“The plan for today,” says Martin Feldstein as he begins his 8th lecture to the Harvard students enrolled in a course called American Economic Policy, “is to finish up my three lectures on monetary policy.”
It couldn’t come at a better time, because today [February 10th] Janet Yellen is offering testimony on monetary policy. The news stories seems to say she is “on the one hand and the other hand” in her thinking about the future. The labour market is improving, but she is worried about the future slow down because of economic developments in China. But our trade with China is less than 1% of GDP, so why change US policy?
The Fed has a problem, it is pursuing multiple goals, targeting low inflation but also maintaining full employment, but how do you deal with two goals when you have only one instrument? The Dutch economist Jan Tinbergen taught us that we need two instruments for two targets.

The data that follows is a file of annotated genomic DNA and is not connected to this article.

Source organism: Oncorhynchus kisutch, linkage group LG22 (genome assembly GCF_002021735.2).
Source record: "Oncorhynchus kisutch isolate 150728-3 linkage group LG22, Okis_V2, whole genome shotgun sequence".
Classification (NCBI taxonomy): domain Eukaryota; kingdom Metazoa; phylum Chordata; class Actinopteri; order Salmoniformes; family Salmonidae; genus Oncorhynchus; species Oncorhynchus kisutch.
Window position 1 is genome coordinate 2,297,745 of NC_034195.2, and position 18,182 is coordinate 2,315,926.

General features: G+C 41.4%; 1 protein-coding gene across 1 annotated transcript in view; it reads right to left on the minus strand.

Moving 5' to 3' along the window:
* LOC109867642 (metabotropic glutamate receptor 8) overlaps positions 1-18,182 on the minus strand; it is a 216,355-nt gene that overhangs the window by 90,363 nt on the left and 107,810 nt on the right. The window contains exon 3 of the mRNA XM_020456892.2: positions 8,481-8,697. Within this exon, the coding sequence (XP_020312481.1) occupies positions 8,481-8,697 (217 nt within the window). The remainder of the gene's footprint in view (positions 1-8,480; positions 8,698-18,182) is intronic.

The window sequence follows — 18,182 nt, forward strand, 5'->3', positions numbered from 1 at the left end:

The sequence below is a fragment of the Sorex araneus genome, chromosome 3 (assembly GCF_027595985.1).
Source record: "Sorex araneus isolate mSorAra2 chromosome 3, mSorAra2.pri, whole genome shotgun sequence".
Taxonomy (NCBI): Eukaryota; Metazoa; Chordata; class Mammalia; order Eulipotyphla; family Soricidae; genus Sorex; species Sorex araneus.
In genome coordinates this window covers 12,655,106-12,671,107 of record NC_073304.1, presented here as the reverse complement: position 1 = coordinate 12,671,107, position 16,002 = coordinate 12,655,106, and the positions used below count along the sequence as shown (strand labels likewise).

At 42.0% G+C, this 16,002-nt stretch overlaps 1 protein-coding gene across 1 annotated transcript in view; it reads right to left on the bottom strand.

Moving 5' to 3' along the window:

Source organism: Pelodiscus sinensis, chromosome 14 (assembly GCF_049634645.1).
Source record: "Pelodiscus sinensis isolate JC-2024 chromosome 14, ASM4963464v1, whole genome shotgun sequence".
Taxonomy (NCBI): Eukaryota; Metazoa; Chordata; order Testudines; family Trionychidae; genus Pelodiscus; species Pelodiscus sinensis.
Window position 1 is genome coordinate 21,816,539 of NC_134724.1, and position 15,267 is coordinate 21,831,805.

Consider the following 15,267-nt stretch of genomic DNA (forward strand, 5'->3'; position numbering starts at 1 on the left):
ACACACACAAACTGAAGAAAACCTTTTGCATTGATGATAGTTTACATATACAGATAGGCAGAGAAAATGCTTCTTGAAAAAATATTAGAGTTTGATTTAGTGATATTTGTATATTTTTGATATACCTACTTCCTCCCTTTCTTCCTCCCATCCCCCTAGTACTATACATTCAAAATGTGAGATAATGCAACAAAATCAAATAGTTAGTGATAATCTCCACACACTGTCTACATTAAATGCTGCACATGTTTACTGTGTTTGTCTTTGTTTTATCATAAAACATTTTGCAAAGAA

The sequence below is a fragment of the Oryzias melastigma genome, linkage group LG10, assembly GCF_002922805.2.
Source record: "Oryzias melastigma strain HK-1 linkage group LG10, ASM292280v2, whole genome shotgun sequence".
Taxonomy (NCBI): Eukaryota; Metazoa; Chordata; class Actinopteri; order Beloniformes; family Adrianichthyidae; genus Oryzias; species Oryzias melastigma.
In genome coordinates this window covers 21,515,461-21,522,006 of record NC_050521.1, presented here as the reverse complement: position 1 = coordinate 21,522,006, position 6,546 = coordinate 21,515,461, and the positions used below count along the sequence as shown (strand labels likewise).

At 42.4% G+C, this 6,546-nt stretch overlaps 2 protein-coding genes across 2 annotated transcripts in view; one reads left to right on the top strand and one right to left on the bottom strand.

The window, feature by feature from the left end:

Well, I keep saying there is also fiscal policy, and the Fed should keep reminding Congress that they need help.
But operationally how does the Fed balance these competing goals?
Today we are continuing to talk about monetary policy. We have been discussing the issue of how the Federal Reserve Bank should respond to the extent of slack in the economy: when there is high unemployment, the Fed should be increasing aggregate demand, but at full employment more aggregate demand would lead to inflation. It is a difficult problem to find this balance because of lags in the process and host of measurement issues.